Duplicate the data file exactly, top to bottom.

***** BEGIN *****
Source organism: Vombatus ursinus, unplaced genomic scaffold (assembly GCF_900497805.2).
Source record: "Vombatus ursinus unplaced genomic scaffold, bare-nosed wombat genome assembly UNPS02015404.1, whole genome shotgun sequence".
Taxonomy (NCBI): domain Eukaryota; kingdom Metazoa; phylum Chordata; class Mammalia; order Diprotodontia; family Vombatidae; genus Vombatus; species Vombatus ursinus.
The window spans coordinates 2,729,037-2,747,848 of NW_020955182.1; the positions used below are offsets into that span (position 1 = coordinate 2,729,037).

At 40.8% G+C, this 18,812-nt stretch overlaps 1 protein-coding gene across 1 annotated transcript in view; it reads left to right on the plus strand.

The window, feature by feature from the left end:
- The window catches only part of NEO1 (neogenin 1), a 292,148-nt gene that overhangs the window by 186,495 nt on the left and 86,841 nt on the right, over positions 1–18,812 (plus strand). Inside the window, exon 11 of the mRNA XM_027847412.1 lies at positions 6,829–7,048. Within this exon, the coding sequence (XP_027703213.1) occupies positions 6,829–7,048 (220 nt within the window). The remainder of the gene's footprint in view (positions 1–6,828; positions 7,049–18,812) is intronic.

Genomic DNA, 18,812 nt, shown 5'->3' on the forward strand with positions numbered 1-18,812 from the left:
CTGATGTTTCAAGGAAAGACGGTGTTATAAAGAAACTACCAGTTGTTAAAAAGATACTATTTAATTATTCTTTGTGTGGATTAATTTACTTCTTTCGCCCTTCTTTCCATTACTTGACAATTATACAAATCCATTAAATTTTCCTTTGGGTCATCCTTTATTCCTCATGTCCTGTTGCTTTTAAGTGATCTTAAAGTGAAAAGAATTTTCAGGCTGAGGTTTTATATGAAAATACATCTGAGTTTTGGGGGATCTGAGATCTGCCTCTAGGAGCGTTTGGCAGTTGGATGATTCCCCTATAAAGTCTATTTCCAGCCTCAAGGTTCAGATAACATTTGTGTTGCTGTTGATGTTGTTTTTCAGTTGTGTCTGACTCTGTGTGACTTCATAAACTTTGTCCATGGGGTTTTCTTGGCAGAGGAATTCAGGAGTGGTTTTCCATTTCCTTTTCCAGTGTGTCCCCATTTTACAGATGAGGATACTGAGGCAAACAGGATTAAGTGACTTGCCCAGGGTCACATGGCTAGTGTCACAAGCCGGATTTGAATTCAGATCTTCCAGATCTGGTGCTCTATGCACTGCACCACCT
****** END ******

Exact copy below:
Source organism: Vombatus ursinus, unplaced genomic scaffold (assembly GCF_900497805.2).
Source record: "Vombatus ursinus unplaced genomic scaffold, bare-nosed wombat genome assembly UNPS02015404.1, whole genome shotgun sequence".
Taxonomy (NCBI): domain Eukaryota; kingdom Metazoa; phylum Chordata; class Mammalia; order Diprotodontia; family Vombatidae; genus Vombatus; species Vombatus ursinus.
The window spans coordinates 2,729,037-2,747,848 of NW_020955182.1; the positions used below are offsets into that span (position 1 = coordinate 2,729,037).

At 40.8% G+C, this 18,812-nt stretch overlaps 1 protein-coding gene across 1 annotated transcript in view; it reads left to right on the plus strand.

The window, feature by feature from the left end:
- The window catches only part of NEO1 (neogenin 1), a 292,148-nt gene that overhangs the window by 186,495 nt on the left and 86,841 nt on the right, over positions 1–18,812 (plus strand). Inside the window, exon 11 of the mRNA XM_027847412.1 lies at positions 6,829–7,048. Within this exon, the coding sequence (XP_027703213.1) occupies positions 6,829–7,048 (220 nt within the window). The remainder of the gene's footprint in view (positions 1–6,828; positions 7,049–18,812) is intronic.

Genomic DNA, 18,812 nt, shown 5'->3' on the forward strand with positions numbered 1-18,812 from the left:
CTGATGTTTCAAGGAAAGACGGTGTTATAAAGAAACTACCAGTTGTTAAAAAGATACTATTTAATTATTCTTTGTGTGGATTAATTTACTTCTTTCGCCCTTCTTTCCATTACTTGACAATTATACAAATCCATTAAATTTTCCTTTGGGTCATCCTTTATTCCTCATGTCCTGTTGCTTTTAAGTGATCTTAAAGTGAAAAGAATTTTCAGGCTGAGGTTTTATATGAAAATACATCTGAGTTTTGGGGGATCTGAGATCTGCCTCTAGGAGCGTTTGGCAGTTGGATGATTCCCCTATAAAGTCTATTTCCAGCCTCAAGGTTCAGATAACATTTGTGTTGCTGTTGATGTTGTTTTTCAGTTGTGTCTGACTCTGTGTGACTTCATAAACTTTGTCCATGGGGTTTTCTTGGCAGAGGAATTCAGGAGTGGTTTTCCATTTCCTTTTCCAGTGTGTCCCCATTTTACAGATGAGGATACTGAGGCAAACAGGATTAAGTGACTTGCCCAGGGTCACATGGCTAGTGTCACAAGCCGGATTTGAATTCAGATCTTCCAGATCTGGTGCTCTATGCACTGCACCACCT